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TfL to track Tube users in stations by their MAC addresses

Data to be crunched in on-premises bit barn, transport types confirm

Transport for London is to start a four week trial of reading Wi-Fi connection request data from London Underground passengers’ mobile phones.

The trial, which will last four weeks from 21 November, “will help give TfL a more accurate understanding of how people move through stations, interchange between services and how crowding develops,” according to the transport authority.

The idea is to develop a more accurate picture of how passengers make interchanges on the Tube network.

Data available to TfL at present only records where people enter the London Underground and where they leave it, meaning figuring out their movements in between those points is a matter of educated guesswork.

“The trial will work by collecting Wi-Fi connection requests from mobile devices as customers pass through stations. When a device has Wi-Fi enabled, it will continually search for a Wi-Fi network by sending out a unique identifier – known as a Media Access Control address – to nearby routers,” TfL stated.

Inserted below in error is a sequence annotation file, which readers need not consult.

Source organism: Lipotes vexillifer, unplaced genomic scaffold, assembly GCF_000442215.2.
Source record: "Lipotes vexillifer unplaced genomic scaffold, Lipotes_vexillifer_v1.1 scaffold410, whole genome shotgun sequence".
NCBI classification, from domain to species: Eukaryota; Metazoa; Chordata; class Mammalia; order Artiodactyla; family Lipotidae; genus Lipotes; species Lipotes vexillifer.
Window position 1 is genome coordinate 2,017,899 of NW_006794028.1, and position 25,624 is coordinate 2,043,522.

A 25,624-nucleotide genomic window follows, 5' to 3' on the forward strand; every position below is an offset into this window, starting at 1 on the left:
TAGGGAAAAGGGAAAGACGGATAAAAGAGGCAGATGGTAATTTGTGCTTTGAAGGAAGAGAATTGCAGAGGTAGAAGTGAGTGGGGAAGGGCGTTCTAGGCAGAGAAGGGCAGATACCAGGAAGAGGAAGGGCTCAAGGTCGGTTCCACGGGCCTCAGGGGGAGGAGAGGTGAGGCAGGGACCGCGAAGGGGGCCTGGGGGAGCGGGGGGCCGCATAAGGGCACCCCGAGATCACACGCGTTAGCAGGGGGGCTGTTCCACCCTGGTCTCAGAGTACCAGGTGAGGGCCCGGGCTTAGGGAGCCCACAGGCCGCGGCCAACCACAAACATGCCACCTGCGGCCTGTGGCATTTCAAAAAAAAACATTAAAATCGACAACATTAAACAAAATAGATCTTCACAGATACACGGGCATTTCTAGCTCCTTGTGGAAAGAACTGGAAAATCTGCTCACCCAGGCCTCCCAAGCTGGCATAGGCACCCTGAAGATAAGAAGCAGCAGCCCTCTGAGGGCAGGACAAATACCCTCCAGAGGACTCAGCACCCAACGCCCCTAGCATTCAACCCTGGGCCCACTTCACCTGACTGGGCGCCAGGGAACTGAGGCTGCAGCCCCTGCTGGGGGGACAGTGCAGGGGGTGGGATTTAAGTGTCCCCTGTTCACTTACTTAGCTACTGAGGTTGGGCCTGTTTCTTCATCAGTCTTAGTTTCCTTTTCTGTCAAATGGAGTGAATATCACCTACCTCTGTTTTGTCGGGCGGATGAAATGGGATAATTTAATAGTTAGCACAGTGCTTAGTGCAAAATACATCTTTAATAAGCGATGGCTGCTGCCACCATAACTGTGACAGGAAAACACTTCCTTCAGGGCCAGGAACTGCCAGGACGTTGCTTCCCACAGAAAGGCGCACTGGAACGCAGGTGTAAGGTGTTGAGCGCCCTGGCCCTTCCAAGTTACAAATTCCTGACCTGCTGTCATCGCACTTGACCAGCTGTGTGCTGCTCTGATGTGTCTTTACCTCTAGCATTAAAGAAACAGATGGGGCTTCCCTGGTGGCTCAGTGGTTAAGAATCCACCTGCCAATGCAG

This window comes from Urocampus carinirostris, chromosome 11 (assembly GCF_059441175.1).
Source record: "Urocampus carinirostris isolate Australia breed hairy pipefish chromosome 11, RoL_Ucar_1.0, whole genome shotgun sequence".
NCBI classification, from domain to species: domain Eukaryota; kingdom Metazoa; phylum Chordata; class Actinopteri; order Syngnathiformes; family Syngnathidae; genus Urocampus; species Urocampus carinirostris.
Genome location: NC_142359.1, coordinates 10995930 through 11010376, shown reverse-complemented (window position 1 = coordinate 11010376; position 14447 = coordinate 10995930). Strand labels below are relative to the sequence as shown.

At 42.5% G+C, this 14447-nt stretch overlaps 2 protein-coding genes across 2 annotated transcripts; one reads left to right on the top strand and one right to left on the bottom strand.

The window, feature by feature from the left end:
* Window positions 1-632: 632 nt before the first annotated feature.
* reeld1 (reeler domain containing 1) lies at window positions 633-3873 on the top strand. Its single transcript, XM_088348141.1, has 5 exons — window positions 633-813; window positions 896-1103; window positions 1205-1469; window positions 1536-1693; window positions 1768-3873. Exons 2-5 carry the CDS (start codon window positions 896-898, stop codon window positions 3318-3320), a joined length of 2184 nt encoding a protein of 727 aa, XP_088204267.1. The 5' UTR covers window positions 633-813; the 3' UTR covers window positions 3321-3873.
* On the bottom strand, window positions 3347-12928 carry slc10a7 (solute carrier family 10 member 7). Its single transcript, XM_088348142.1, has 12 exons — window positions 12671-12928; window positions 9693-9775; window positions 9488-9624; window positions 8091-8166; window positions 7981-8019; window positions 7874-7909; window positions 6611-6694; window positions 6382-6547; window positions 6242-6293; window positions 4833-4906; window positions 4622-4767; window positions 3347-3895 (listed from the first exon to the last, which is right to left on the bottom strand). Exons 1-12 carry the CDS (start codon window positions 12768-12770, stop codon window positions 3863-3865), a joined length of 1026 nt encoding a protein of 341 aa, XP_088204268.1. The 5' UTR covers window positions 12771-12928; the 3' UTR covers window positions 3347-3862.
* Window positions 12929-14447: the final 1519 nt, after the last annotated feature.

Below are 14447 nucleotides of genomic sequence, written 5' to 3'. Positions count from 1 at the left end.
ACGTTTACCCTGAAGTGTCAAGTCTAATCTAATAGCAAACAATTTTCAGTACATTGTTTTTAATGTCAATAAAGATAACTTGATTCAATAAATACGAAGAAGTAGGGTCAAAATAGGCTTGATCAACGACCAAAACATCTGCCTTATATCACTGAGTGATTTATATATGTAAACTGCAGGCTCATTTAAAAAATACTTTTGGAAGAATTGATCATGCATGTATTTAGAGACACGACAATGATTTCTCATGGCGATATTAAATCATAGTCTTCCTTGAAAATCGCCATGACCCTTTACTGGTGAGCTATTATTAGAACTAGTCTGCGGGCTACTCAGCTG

Once TfL has slurped the phones’ and tablets’ MAC addresses, the data is “automatically de-personalised” and sent to their private bit barn for data crunching and analysis.

In addition to tracking people’s movements by analysing where their MAC addresses pop up within the Tube network, TfL also hopes to use this data to get higher prices for advertising spots at busy areas inside Tube stations.

Shashi Verma, TfL’s CTO, said in a canned quote:

“This short trial will help us understand whether Wi-Fi connection data could help us plan and operate our transport network more effectively for customers. Historically, if we wanted to know how people travelled we would have to rely on paper surveys and manual counting, which is expensive, time consuming and limited in detail and reliability. We hope the results of this trial will enable us to provide customers with even better information for journey planning and avoiding congestion.”

Some months ago TfL carried out a two-day pilot study along the same lines to figure out whether the concept was practical. At the time Virgin Media, which operates the public-facing Wi-Fi network on London Underground stations, said it “doesn’t record any data on usage of the service and doesn’t track individual devices movement across any of Transport for London’s networks including London Underground.”

For the privacy-conscious Londoner, the easiest way to not be tracked is to switch off your Wi-Fi. ®

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